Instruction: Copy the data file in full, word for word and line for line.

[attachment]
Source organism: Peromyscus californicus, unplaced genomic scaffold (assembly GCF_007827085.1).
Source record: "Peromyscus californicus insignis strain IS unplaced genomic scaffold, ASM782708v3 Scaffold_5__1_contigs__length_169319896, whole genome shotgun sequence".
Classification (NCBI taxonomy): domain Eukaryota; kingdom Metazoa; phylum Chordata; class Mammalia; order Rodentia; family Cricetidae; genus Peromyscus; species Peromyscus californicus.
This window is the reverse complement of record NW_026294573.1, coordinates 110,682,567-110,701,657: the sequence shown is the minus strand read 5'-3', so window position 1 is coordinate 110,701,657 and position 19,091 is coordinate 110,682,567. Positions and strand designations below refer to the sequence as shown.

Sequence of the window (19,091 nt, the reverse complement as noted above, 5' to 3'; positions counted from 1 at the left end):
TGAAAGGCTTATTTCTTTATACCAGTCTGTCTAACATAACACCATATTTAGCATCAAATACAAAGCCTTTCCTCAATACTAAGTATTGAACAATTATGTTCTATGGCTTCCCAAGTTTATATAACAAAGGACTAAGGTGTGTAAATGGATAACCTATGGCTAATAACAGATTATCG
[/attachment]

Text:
Source organism: Peromyscus californicus, unplaced genomic scaffold (assembly GCF_007827085.1).
Source record: "Peromyscus californicus insignis strain IS unplaced genomic scaffold, ASM782708v3 Scaffold_5__1_contigs__length_169319896, whole genome shotgun sequence".
Classification (NCBI taxonomy): domain Eukaryota; kingdom Metazoa; phylum Chordata; class Mammalia; order Rodentia; family Cricetidae; genus Peromyscus; species Peromyscus californicus.
This window is the reverse complement of record NW_026294573.1, coordinates 110,682,567-110,701,657: the sequence shown is the minus strand read 5'-3', so window position 1 is coordinate 110,701,657 and position 19,091 is coordinate 110,682,567. Positions and strand designations below refer to the sequence as shown.

Sequence of the window (19,091 nt, the reverse complement as noted above, 5' to 3'; positions counted from 1 at the left end):
TGAAAGGCTTATTTCTTTATACCAGTCTGTCTAACATAACACCATATTTAGCATCAAATACAAAGCCTTTCCTCAATACTAAGTATTGAACAATTATGTTCTATGGCTTCCCAAGTTTATATAACAAAGGACTAAGGTGTGTAAATGGATAACCTATGGCTAATAACAGATTATCG